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quote: I pull my blonde wig down over my ears, grab the red-headed mannequin out of the back and toss her in the passenger seat so people just think it’s a couple women out Christmas shopping.

well...   :rotflmao:


randy
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Offline Dotch

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Rockin' in the USA...

Rockin' in the USA...

The scurs were all over the board last week temperature-wise but had a good grip on the snowfall, although after shoveling 5” – 8” of Monday and Tuesday’s partly cloudy, you may not agree. This week looks like more of the same with more Alberta Clipper action and below normal temperatures. Wednesday, look for cloudy skies, with a high of 15 and a low near 5. Possible evening snow. Cloudy Thursday, same temps with a chance of snow. Friday, cloudy again, high of 20 – 25 and low around 10. Chance of snow. Saturday, partly cloudy, high near 20 and low of 5. Chance of snow in the evening. Partly cloudy once again on Sunday, chance of snow with a high near 20 and low of 5. Mostly cloudy Monday with a chance of snow. High of 15 and lows near 0. Partly cloudy Tuesday with 15 for a high and 0 for a low. The normal high for December 12th is 28 and the normal low is 10. Believe it or not, after this week, there’s only one more week of the days getting shorter. The scurs will celebrate the snow by playing White Christmas and watching It’s a Wonderful Life nonstop until after holidays.

Snow continues to accumulate, with roughly 3” being recorded this past week at the official ranch gauge. Dry snow, amounting to only .05” of liquid equivalent. While it looks nice snow also causes some concern on area lakes. Looking from the road, they’re frozen over alright, but one can’t tell where there may have been waterfowl keeping a stretch open, where the lake froze last due to the wind or where there may be current from springs, etc. Most are reporting 6” – 8” in most spots but there are almost nightly reports of people going through so proceed with caution.

The snow also will help keep our winter weather on the cool side. The white cover on the landscape is reflective and doesn’t absorb heat. A late corn harvest with many fields still un-worked may also have an impact, particularly as we look to the south in Iowa. Good for erosion control and snow catch but not so good for an early spring warm up as the breezes that warm us will have to blow across a cooler soil surface.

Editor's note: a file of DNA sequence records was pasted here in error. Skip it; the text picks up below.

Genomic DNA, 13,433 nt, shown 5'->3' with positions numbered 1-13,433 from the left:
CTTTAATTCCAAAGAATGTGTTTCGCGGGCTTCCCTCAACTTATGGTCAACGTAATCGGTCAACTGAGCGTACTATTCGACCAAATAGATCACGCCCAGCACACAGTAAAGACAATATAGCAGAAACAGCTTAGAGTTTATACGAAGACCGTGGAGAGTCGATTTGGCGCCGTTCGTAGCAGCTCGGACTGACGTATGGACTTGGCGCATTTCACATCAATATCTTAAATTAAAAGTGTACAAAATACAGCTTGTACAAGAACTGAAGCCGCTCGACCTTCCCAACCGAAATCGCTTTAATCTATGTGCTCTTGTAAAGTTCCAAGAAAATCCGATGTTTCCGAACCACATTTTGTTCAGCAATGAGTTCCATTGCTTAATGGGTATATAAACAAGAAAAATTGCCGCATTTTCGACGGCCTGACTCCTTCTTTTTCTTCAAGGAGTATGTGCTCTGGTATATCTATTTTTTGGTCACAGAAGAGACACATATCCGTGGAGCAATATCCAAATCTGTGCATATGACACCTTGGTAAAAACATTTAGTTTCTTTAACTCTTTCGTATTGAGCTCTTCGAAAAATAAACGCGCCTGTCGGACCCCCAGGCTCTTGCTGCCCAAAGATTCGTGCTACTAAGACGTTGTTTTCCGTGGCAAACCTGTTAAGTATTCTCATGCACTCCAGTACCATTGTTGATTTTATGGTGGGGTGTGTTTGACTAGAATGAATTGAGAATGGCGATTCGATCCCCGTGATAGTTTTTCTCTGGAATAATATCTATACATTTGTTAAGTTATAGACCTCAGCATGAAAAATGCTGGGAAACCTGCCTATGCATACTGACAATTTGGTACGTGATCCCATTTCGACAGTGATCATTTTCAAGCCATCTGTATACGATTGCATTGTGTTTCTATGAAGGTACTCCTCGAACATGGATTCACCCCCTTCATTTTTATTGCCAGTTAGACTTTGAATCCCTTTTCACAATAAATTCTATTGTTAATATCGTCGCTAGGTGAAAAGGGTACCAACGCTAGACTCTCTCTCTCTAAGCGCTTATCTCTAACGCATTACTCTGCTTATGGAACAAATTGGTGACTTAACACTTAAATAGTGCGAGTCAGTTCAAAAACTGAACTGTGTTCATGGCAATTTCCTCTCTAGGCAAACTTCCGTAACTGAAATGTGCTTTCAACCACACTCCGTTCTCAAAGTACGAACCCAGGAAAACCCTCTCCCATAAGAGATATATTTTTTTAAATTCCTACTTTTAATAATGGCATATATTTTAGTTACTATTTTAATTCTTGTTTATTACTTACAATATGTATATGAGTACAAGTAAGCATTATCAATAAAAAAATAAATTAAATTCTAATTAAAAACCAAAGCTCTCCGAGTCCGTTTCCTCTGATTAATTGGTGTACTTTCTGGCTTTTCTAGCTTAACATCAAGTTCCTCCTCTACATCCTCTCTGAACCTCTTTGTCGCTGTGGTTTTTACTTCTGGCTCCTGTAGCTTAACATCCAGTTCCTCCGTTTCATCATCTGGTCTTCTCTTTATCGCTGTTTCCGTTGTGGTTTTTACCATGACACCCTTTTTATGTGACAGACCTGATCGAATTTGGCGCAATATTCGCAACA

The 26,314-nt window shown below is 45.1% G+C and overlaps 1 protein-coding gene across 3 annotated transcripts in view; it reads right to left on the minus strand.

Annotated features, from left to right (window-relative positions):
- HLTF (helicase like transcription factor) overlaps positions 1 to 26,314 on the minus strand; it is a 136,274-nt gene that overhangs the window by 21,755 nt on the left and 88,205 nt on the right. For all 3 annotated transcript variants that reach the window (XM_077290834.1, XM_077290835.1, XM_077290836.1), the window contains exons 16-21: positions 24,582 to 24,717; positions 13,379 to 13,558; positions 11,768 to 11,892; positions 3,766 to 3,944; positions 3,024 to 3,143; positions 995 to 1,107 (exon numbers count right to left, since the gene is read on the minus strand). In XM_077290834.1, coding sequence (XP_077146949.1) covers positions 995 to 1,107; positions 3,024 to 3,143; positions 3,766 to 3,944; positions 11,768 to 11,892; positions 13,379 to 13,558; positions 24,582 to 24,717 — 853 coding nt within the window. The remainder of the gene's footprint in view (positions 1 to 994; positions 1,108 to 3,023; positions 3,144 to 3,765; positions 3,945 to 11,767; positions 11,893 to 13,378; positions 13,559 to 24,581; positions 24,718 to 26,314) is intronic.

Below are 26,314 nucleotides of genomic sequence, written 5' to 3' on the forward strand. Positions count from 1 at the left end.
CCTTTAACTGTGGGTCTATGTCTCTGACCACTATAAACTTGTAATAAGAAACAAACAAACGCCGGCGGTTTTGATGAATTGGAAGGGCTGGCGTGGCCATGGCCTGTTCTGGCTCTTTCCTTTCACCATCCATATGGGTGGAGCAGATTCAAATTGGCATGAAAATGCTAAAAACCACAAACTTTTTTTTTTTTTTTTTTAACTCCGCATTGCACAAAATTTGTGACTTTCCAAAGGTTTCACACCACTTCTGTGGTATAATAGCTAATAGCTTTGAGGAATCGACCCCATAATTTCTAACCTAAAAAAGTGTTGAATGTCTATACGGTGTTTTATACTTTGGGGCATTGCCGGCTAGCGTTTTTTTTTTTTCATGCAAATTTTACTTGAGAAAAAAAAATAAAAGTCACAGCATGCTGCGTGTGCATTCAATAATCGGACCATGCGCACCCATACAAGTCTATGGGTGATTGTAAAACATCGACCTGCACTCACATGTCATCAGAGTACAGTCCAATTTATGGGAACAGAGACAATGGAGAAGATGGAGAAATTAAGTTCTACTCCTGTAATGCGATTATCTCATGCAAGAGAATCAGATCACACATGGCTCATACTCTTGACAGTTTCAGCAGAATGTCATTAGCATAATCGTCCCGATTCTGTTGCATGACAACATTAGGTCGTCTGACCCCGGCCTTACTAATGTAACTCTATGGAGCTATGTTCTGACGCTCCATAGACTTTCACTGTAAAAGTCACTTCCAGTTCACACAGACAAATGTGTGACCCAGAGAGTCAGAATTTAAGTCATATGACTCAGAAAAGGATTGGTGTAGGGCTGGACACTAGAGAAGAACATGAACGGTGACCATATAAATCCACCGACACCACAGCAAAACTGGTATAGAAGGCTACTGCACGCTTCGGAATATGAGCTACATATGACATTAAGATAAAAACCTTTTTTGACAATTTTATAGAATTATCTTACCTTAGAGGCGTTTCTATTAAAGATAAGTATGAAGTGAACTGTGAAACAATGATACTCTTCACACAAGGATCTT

The Full Moon this month will occur on the 12th. It is known as the Full Cold Moon (well, duh!) or the Long Night’s Moon. The Ojibwe knew this as the Small Spirits Moon and the Sioux call this the Moon of the Popping Trees or the Moon When Deer Shed Antlers. We cut down the ash tree that popped in our front yard a few years ago but did notice what appeared to be a buck recently sans antlers. Must’ve loaned them to the Grinch’s dog Max.

At the Mall for Men, lots of time to start Christmas shopping yet so we continue to discuss our television viewing habits. Surprisingly there were several who watched Dancing With the Stars. The reason? Most were watching intently for wardrobe malfunctions, and sure enough, someone’s boot (or was it their shoe?) fell off. With all the goodies gracing our training table, one of the little fat buddies has been talking about starting a series of our own. Instead of the Biggest Loser, with all the holiday goodies to eat, he figured The Biggest Gainer might be more appropriate.

The economy has also been a hot topic and we’re doing our part to keep the economy going. We’re consummate supply side economists, consuming plenty of bars and cookies, helping to decrease the sugar and wheat supply, thus keeping those farmers in business. They in turn eat lots of the turkey, ham and bacon produced here, which amounts to free trade. While solving our economic woes, we somehow got on the subject of the bail out for the Big 3 automakers. No biggy. I get a bale out for the sheep every morning!